‘Everton have finally arrived back in sixth – two years after they were last there under Ronald Koeman – and it feels like they could spend the whole season there. This feels sustainable.’
Sorry Everton. Since I wrote those words, the Toffees have literally been in relegation form. In a table constructed of games from November 27, only Fulham and Huddersfield have picked up fewer points (or ‘point’ in the case of my beloved Huddersfield). They have been worse than Cardiff, than Newcastle, even than Southampton, and Mark Hughes was in charge for a fair wedge of that time. The same table shows Wolves in sixth, so nobody should have been in the least bit surprised that it was the team in gold and black who triumphed at Goodison. And yet there is surprise, based on Everton’s standing as a Premier League stalwart and Wolves’ status as incomers.
The fact that Everton are still ninth despite their disastrous form illustrates the chronic inconsistency prevalent in that middle tier of clubs, with Bournemouth, Leicester and West Ham taking two steps forward, three back, one forward, two sideways and another one back. Stick your thumbs through your belt-hoops and you have yourself a line dance. And line dancing has never been cool. Everton are the worst offenders, with no back-to-back wins since October. With the dream of silverware already departed with predictable FA Cup defeat at Millwall, this season already feels like a collapsed marathon runner that needs dragging over the finishing line.
The temptation is to make Marco Silva the scapegoat and appoint the club’s sixth manager in the three years since Farhad Moshiri’s investment. But the fact that Silva is already the fifth at least partly explains the mess at the club. On Saturday, he named a starting XI of players signed by four different managers; it would have been five but Idrissa Gueye was injured/wounded by the club’s refusal to sell him to PSG. Only three of Silva’s own signings played – Kurt Zouma, Andre Gomes and Richarlison. That trio and the suspended Lucas Digne have been among the only bright lights in a pretty desperate run, but that will be little comfort to Silva, who could be fired for failing to get a tune out of other people’s fiddles. In contrast, nine of Wolves’ side were signed during the reign of Nuno Espirito Santo. This is his Wolves; nobody would rush to take ownership of that Everton side.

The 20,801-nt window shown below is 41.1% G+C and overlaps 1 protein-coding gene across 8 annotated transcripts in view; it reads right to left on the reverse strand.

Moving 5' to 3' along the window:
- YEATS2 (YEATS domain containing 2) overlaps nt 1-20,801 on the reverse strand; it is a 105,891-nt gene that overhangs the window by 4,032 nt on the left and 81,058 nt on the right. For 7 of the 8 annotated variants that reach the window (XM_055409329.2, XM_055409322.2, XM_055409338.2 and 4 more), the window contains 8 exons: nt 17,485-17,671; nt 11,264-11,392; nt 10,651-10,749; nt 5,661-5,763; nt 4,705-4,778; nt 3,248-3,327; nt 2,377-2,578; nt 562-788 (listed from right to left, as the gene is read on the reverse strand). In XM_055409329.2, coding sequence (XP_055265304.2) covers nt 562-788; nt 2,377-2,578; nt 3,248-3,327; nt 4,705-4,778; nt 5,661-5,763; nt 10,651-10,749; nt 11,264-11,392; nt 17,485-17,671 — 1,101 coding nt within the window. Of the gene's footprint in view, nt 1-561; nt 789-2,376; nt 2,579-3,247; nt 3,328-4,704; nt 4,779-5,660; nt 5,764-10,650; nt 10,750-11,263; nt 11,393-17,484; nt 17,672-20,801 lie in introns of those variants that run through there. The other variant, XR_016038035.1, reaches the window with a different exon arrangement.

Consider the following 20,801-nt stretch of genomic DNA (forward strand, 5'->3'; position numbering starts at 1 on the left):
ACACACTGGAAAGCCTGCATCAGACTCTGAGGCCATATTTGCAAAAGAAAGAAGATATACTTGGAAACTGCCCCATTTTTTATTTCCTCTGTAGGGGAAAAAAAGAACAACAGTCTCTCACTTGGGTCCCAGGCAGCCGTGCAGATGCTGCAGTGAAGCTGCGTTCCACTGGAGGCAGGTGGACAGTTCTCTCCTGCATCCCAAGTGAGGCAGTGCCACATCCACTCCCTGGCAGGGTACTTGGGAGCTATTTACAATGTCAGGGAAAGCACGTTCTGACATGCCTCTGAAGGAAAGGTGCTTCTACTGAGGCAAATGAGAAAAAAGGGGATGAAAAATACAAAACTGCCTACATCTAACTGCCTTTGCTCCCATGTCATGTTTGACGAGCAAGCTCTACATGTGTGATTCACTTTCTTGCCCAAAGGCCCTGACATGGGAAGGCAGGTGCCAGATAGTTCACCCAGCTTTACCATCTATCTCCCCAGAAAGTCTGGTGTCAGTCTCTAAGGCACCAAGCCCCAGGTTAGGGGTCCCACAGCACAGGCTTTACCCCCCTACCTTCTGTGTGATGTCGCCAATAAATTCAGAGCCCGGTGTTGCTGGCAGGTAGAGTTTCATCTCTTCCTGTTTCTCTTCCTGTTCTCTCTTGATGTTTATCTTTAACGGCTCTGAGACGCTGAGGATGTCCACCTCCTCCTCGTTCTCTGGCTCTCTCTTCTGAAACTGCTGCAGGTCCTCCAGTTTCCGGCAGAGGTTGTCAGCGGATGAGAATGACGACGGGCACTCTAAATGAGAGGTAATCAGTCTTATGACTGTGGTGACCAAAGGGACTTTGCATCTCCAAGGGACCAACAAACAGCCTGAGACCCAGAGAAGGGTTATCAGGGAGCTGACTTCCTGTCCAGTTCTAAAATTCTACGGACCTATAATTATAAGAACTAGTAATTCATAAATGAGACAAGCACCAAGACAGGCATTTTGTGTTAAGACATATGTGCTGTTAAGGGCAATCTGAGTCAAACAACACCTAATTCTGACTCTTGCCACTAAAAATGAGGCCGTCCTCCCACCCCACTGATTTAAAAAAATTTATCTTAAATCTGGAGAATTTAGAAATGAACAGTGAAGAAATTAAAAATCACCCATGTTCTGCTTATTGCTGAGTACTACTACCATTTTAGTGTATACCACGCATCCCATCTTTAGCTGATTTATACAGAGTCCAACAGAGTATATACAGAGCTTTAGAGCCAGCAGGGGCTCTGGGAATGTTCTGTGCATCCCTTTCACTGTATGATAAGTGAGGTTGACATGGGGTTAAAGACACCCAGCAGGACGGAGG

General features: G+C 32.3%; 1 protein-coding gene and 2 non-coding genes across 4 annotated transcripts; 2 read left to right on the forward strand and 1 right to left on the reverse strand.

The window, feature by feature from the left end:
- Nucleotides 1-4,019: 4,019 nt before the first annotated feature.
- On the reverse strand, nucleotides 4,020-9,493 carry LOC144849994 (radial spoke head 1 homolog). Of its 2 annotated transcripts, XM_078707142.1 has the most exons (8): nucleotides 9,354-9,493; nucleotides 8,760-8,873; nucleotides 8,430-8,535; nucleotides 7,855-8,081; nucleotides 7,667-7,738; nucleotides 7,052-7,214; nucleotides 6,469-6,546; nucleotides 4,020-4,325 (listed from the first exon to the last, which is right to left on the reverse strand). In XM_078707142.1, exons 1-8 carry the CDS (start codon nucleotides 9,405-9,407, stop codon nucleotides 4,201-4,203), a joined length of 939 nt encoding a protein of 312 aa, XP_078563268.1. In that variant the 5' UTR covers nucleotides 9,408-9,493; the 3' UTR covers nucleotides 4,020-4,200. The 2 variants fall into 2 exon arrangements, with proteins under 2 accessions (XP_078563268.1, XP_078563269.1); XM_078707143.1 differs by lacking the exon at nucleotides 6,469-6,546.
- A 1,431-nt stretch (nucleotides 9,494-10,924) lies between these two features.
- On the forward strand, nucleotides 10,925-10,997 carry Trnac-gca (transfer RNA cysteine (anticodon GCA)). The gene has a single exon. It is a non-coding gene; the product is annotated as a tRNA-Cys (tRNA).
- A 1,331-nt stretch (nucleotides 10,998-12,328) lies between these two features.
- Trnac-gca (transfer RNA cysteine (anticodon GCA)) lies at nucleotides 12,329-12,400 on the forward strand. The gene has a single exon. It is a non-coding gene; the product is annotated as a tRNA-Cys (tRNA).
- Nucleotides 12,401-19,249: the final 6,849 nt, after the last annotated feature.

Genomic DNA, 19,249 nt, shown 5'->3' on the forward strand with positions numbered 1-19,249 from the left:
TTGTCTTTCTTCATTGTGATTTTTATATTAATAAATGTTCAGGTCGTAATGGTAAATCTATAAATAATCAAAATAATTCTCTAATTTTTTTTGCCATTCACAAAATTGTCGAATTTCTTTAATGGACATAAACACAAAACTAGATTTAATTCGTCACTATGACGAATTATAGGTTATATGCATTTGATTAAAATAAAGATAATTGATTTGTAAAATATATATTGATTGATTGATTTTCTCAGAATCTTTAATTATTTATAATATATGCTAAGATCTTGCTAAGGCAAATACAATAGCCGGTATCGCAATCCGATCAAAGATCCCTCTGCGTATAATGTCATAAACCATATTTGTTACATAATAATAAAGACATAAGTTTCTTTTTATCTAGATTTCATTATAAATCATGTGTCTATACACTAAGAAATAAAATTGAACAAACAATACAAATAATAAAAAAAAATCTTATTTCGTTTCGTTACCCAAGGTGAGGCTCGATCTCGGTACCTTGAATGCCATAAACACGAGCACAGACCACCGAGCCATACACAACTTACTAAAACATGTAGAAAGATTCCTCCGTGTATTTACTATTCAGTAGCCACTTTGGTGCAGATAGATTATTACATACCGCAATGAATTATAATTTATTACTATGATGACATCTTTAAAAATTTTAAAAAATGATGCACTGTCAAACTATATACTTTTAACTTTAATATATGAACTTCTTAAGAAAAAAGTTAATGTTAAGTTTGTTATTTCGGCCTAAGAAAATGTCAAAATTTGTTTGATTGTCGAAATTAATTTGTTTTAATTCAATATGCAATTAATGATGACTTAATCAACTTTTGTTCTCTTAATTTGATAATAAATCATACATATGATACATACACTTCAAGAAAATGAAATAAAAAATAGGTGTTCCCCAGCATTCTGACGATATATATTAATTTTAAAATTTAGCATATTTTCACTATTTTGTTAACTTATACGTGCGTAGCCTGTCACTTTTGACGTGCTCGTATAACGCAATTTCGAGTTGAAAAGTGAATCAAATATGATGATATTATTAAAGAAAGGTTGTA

There will be those who say that Wolves offer an unfair contrast because their links with agent Jorge Mendes give them access to players who might not otherwise join a middling club from the Midlands, but the argument remains that Wolves are a club with a unified plan. “We are trying to build something,” repeats Santo like a mantra. He looks around his changing room and sees a set of players bought specifically for that construction job. Meanwhile, Silva looks around and sees slow players bought for Ronald Koeman’s vision, a big striker and pacey winger bought for Sam Allardyce’s long-ball game, ageing players brought through by David Moyes, and a disillusioned defensive midfielder who was promised so very much more by Roberto Martinez. It is a messy squad built by a club that has lurched from philosophy to philosophy. It will take more than a few months to fix.
— John B (+) (@John_B58) February 4, 2019
Silva is by no means blameless, and there is certainly something worrying about his teams’ tendency to start at a gallop and then fall over. Everton fans have their own list of grievances – defensive fragility, formation stubbornness, a lack of variety in substitutions, the under-use of Ademola Lookman – that can be laid at the door of the Portuguese, but has he been giving the backing to mould a horribly misshapen squad? He has no real striker – indeed, they are still waiting to replace Romelu Lukaku 18 months on – with Everton clearly withholding serious funds because they had perhaps unnecessarily backed Allardyce so heavily in January. Their top scorers last season were Wayne Rooney and Oumar Niasse and yet they decided not to sign a new striker. Let that sink in for a minute.
It seems unlikely that Silva sent out Cenk Tosun and Theo Walcott on Saturday and thought they could seriously trouble a well-drilled Wolves defence. His heart probably skips a beat every time he writes down the names of Jordan Pickford and Michael Keane; both are terrifyingly erratic. He knows that without Gueye, his defence is horribly exposed. He probably shares Evertonian concerns about Tom Davies. Clearly, he could be motivating and coaching those players to be much better – their amateurish attempts at defending set-pieces would surely be improved with repetitive drills – but this expensive squad is not an excellent squad. Serious money has been spent, but it has taken the arrival of Marcel Brands to see it spent wisely.
At some point, Everton need to back a horse – to let it finish the race before taking it around the back to be shot. It might be that Silva is not that manager, that his methods only elicit a short-term response, but the club really will not know unless they return to something akin to stability. And stability does not mean sacking a manager and appointing one with a different methodology in the hope of climbing two whole places up the table.